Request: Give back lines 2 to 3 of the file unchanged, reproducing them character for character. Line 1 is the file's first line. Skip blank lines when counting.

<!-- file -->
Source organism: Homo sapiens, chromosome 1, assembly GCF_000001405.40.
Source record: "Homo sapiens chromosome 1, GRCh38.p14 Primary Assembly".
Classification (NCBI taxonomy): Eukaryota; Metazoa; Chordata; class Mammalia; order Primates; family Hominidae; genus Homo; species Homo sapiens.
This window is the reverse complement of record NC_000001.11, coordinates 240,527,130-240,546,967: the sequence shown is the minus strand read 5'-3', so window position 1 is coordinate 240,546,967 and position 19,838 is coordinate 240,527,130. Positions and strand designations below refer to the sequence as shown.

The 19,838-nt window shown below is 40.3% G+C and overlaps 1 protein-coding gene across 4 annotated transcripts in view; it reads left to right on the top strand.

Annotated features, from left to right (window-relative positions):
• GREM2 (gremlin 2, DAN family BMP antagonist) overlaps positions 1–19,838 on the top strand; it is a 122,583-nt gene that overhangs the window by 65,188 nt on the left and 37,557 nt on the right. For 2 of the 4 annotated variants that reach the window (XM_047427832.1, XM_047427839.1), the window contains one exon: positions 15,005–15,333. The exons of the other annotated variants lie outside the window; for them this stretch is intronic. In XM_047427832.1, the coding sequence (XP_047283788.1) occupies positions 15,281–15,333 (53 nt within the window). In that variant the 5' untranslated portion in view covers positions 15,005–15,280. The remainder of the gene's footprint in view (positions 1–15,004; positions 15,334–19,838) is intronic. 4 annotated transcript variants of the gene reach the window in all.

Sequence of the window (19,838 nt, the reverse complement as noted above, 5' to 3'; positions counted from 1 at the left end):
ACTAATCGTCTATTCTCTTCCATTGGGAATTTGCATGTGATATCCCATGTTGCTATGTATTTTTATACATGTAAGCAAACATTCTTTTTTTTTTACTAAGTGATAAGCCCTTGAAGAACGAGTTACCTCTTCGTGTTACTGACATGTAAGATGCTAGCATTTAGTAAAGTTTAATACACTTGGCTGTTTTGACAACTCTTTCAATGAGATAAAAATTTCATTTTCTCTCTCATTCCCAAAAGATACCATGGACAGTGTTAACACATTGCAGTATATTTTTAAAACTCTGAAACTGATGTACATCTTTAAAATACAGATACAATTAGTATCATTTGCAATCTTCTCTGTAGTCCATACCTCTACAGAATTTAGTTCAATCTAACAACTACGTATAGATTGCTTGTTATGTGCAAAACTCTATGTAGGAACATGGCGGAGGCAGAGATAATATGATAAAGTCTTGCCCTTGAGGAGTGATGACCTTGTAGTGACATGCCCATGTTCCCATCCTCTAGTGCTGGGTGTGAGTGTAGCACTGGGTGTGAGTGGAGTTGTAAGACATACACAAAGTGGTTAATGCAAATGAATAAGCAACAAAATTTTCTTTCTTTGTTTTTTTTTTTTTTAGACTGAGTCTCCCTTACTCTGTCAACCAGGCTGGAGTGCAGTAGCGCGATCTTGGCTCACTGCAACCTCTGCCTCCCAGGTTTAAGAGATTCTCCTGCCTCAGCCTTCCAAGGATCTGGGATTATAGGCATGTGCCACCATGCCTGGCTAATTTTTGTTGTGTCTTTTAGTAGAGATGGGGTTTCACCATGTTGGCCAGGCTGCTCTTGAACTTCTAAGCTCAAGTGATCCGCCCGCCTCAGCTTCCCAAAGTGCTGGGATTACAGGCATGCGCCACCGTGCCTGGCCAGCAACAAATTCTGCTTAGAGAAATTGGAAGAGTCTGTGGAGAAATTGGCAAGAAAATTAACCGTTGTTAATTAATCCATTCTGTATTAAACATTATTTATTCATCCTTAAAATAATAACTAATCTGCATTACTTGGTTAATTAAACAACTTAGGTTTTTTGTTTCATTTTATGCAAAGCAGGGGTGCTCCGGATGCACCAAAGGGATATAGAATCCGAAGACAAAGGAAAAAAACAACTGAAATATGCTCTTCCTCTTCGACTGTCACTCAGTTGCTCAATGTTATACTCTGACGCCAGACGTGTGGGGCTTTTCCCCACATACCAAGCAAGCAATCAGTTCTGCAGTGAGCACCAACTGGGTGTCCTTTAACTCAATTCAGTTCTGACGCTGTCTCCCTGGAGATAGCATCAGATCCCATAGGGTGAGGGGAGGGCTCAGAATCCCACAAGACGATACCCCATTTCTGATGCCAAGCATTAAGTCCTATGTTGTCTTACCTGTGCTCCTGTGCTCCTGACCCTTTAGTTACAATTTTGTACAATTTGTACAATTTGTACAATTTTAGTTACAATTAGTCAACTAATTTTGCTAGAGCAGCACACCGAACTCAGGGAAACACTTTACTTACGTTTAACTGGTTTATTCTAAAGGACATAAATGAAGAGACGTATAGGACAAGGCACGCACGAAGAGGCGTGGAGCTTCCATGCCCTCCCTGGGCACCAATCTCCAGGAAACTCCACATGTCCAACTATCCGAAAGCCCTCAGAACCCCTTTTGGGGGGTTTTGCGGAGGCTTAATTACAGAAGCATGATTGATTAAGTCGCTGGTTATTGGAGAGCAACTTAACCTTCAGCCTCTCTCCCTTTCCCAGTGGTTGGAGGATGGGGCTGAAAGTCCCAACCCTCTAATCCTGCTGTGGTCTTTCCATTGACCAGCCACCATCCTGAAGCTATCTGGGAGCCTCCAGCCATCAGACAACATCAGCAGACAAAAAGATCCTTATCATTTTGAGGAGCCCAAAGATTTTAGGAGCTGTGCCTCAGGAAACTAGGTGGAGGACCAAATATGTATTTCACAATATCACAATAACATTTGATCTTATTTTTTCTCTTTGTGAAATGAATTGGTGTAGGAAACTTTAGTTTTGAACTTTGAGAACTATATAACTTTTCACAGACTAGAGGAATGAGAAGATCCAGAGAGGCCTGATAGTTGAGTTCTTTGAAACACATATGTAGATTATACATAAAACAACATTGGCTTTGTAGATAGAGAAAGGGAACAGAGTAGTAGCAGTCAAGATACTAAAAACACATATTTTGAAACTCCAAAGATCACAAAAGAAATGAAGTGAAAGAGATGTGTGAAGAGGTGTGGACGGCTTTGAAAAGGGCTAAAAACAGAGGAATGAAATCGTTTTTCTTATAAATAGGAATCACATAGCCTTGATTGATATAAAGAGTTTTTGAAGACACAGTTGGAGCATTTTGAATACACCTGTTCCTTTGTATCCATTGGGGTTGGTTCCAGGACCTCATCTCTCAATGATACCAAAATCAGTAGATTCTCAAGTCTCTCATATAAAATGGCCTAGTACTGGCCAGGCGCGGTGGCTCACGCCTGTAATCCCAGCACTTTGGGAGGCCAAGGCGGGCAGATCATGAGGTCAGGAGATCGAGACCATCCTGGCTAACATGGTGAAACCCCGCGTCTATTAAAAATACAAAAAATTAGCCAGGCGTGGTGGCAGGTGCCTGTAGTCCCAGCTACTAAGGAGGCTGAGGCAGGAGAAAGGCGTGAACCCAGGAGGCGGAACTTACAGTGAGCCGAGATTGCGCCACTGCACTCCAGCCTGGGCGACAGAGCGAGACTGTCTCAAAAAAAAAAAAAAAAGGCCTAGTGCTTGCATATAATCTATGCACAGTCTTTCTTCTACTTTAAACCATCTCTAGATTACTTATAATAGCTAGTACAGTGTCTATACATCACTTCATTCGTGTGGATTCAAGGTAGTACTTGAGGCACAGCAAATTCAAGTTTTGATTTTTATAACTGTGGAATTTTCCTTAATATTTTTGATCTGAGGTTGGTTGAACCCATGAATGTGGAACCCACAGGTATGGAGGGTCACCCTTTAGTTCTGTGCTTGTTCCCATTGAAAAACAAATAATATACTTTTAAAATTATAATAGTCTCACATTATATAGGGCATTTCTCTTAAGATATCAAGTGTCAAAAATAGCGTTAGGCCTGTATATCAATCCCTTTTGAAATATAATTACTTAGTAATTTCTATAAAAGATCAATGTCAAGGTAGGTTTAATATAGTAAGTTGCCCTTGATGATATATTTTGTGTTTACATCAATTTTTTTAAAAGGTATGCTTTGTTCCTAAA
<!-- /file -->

Source record: "Homo sapiens chromosome 1, GRCh38.p14 Primary Assembly".
Classification (NCBI taxonomy): Eukaryota; Metazoa; Chordata; class Mammalia; order Primates; family Hominidae; genus Homo; species Homo sapiens.